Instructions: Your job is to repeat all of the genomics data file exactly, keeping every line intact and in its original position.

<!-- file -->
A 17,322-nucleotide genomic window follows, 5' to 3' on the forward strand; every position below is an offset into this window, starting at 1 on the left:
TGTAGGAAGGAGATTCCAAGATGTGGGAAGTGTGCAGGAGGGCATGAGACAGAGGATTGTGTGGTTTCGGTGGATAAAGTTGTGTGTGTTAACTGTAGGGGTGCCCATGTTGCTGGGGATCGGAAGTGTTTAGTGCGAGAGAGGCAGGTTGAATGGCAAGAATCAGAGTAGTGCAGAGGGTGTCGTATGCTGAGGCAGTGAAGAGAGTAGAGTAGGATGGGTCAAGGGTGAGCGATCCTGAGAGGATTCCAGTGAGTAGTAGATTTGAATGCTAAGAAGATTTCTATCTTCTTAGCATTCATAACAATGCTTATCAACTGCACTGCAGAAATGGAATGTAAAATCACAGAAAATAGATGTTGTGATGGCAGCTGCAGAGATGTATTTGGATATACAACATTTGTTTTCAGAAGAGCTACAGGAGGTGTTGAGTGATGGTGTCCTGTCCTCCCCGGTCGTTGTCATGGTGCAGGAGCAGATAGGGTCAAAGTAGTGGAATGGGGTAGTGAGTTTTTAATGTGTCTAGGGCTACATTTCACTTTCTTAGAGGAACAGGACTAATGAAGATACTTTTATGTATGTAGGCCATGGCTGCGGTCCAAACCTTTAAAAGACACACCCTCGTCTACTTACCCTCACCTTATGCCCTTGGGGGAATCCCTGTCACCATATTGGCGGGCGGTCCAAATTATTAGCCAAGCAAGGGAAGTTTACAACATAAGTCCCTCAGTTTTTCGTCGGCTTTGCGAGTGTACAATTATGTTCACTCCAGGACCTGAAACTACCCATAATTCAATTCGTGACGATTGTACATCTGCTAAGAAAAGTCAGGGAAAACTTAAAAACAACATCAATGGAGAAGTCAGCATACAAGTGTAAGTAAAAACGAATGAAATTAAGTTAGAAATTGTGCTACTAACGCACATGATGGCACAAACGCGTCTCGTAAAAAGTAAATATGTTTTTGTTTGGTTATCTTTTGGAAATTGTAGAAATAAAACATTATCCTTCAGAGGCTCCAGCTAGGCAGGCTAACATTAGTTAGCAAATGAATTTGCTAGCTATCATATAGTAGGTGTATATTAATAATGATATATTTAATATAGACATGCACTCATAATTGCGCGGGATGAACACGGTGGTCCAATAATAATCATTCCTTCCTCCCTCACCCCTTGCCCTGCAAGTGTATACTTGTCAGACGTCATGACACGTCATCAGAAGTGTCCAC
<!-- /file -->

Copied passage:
A 17,322-nucleotide genomic window follows, 5' to 3' on the forward strand; every position below is an offset into this window, starting at 1 on the left:
TGTAGGAAGGAGATTCCAAGATGTGGGAAGTGTGCAGGAGGGCATGAGACAGAGGATTGTGTGGTTTCGGTGGATAAAGTTGTGTGTGTTAACTGTAGGGGTGCCCATGTTGCTGGGGATCGGAAGTGTTTAGTGCGAGAGAGGCAGGTTGAATGGCAAGAATCAGAGTAGTGCAGAGGGTGTCGTATGCTGAGGCAGTGAAGAGAGTAGAGTAGGATGGGTCAAGGGTGAGCGATCCTGAGAGGATTCCAGTGAGTAGTAGATTTGAATGCTAAGAAGATTTCTATCTTCTTAGCATTCATAACAATGCTTATCAACTGCACTGCAGAAATGGAATGTAAAATCACAGAAAATAGATGTTGTGATGGCAGCTGCAGAGATGTATTTGGATATACAACATTTGTTTTCAGAAGAGCTACAGGAGGTGTTGAGTGATGGTGTCCTGTCCTCCCCGGTCGTTGTCATGGTGCAGGAGCAGATAGGGTCAAAGTAGTGGAATGGGGTAGTGAGTTTTTAATGTGTCTAGGGCTACATTTCACTTTCTTAGAGGAACAGGACTAATGAAGATACTTTTATGTATGTAGGCCATGGCTGCGGTCCAAACCTTTAAAAGACACACCCTCGTCTACTTACCCTCACCTTATGCCCTTGGGGGAATCCCTGTCACCATATTGGCGGGCGGTCCAAATTATTAGCCAAGCAAGGGAAGTTTACAACATAAGTCCCTCAGTTTTTCGTCGGCTTTGCGAGTGTACAATTATGTTCACTCCAGGACCTGAAACTACCCATAATTCAATTCGTGACGATTGTACATCTGCTAAGAAAAGTCAGGGAAAACTTAAAAACAACATCAATGGAGAAGTCAGCATACAAGTGTAAGTAAAAACGAATGAAATTAAGTTAGAAATTGTGCTACTAACGCACATGATGGCACAAACGCGTCTCGTAAAAAGTAAATATGTTTTTGTTTGGTTATCTTTTGGAAATTGTAGAAATAAAACATTATCCTTCAGAGGCTCCAGCTAGGCAGGCTAACATTAGTTAGCAAATGAATTTGCTAGCTATCATATAGTAGGTGTATATTAATAATGATATATTTAATATAGACATGCACTCATAATTGCGCGGGATGAACACGGTGGTCCAATAATAATCATTCCTTCCTCCCTCACCCCTTGCCCTGCAAGTGTATACTTGTCAGACGTCATGACACGTCATCAGAAGTGTCCAC